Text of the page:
It was an ideal start for Team B.C., who scored the first goal of the medal game, when Hannah Miller potted the opening goal on the power-play 10:08 into the first.
The home team added to that lead 1:35 into the second, on a great individual effort from Leah Lum. With Team Ontario on the power-play, Lum caused a turnover at the B.C. blue line, stripping a defenseman for a breakaway. The Richmond, B.C. native showed some serious skill with a couple of quick stick handles, pulling the puck to her backhand and over the pad of Ontario Red goaltender Camille Leonard.
The short-handed goal for B.C. provided the home team a 2-0 lead, which to the dismay of the home crowd, didn't last long. With the clock reading 7:14 in the second, Kristyn Capizanno fought hard to get to a lose puck in front of B.C. goalie Michaela Logan, eventually slipping the puck past Logan, cutting the lead in half, 2-1.
The third period began with Ontario Red looking for a spark. Enter Sarah Nurse.
With only 4:19 remaining in the game, B.C. found themselves in penalty troubles, and a five-on-three for Ontario Red proved to be costly, as Nurse scored to tie the game at 2-2, sending the bronze medal game into overtime.
Nurse, playing in her second Under-18 tournament, wasn't done with her afternoon heroics, as she located a loose puck at 3:55 into overtime, quickly turning and throwing it on net, sending the Ontario Red bench into eruption as the puck slipped past Logan for the bronze medal winning goal.
After an emotional conclusion to the tournament, Nurse says that even though her team was down, they never thought they were out.
“I think after their first goal we kind of gripped our sticks a little too hard, lost our game plan a little bit and got caught running around. So when we got back to our game plan we really worked well together and we got the goals.”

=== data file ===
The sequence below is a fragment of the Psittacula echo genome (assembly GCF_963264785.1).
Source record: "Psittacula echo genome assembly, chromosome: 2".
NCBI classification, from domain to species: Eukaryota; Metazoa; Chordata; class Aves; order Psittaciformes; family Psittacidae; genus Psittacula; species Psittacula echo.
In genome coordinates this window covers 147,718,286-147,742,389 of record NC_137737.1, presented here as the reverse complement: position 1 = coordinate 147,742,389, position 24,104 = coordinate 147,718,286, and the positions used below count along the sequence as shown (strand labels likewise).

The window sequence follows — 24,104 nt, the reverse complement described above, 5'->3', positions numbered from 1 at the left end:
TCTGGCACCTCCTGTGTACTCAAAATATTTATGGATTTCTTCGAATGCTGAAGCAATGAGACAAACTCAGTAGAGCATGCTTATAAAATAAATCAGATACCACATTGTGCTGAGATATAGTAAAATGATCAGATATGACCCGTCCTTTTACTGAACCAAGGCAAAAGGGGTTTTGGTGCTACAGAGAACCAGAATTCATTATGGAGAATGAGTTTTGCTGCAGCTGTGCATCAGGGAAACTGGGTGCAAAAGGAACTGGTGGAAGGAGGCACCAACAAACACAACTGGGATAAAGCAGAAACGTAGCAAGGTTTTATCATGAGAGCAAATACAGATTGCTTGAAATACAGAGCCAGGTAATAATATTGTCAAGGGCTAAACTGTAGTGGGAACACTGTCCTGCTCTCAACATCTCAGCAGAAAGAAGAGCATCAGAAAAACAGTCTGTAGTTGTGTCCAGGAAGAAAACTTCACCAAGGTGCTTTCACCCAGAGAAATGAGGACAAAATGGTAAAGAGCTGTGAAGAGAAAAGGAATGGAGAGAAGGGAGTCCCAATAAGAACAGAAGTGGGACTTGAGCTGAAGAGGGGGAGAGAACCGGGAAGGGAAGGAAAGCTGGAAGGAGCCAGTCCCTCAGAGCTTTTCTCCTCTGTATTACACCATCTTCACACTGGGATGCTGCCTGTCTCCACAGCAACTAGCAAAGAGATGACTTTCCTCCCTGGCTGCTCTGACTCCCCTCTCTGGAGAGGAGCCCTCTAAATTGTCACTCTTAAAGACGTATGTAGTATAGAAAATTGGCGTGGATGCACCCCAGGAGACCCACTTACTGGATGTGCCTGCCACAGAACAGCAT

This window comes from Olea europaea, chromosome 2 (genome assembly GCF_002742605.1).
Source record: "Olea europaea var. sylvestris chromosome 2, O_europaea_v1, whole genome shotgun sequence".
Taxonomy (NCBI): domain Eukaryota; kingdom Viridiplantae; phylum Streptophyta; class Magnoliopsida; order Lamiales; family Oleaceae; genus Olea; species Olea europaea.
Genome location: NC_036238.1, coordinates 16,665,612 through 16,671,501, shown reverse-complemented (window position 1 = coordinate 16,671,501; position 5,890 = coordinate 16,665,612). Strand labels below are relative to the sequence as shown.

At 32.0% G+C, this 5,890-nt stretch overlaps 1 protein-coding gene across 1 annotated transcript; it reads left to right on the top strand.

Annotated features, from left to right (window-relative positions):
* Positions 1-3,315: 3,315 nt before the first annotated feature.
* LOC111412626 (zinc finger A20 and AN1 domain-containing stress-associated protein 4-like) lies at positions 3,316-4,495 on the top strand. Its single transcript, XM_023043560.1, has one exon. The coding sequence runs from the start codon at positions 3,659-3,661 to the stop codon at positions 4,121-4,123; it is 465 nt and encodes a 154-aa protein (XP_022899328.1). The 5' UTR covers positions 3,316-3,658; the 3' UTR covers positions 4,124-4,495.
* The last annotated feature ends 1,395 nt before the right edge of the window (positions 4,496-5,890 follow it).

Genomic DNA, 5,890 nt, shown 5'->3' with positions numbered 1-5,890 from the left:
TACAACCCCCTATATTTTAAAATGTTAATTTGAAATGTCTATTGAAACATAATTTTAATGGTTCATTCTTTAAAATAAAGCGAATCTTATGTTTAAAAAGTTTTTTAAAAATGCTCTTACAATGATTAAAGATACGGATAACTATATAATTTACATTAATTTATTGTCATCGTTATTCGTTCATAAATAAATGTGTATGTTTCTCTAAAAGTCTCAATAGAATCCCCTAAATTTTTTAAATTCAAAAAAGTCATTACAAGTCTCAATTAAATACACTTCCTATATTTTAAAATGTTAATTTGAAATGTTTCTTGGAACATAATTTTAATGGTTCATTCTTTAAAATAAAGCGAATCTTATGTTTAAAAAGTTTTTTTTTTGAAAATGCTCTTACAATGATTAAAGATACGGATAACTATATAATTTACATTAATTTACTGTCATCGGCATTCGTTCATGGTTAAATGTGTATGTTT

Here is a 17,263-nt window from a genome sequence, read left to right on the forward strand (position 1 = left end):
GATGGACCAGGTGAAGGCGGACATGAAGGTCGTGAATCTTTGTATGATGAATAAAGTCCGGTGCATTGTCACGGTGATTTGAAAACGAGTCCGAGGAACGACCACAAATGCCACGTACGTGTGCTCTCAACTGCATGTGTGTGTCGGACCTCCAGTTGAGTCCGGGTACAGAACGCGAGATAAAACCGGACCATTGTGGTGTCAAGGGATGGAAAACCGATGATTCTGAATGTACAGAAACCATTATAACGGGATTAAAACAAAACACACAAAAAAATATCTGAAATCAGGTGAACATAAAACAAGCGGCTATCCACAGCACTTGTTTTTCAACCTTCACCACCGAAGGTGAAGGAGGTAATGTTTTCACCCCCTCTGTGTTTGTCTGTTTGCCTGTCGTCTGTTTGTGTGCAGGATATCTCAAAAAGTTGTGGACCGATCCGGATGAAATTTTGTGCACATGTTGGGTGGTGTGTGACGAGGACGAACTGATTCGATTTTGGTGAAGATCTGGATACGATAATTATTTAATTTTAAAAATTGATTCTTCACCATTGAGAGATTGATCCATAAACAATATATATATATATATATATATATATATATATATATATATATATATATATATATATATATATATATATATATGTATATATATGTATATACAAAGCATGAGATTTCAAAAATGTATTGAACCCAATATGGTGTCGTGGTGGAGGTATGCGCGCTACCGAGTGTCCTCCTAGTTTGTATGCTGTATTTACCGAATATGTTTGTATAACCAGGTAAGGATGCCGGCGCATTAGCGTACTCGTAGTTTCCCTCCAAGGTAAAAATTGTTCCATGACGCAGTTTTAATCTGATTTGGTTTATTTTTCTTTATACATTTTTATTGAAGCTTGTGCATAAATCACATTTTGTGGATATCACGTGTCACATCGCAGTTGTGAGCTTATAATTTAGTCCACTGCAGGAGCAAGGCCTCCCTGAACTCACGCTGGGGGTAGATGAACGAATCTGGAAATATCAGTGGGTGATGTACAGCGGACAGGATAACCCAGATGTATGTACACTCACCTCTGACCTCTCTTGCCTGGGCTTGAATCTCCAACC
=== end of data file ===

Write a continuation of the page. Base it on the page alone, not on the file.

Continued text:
Following the tough game, Team B.C. head coach Sylvain Leone says he was pleased with his team’s effort and despite the loss, it’s experiences like these that help athletes develop into better players.
“They worked hard out here today, played better than we did the other day against this team and competed hard. We had the game in our grasps and those are the bounces that happen. For them if they can go home and maintain their level of play, make their team-mates better, train harder this summer so that next year they can win the game that we didn’t win. Then they are proving the program, proving themselves and putting themselves one step closer to achieving their goals.”
Even though the tournament is over for Team, B.C., it’s not the end of their Hockey Canada careers. Scouting has already begun for the Under-18 National team, which is followed by the Under-22 tournament, as well as many opportunities at the college level.
Player of the Game honours were awarded to defenseman Alexa Ranahan of Team B.C. and Ontario Red’s fellow blueliner, Lauren Wildfand.
Following the gold medal game, Team Manitoba faced off against Team Ontario Blue in the gold medal game, where Ontario Blue emerged and tournament champions courtesy of a 4-2 score.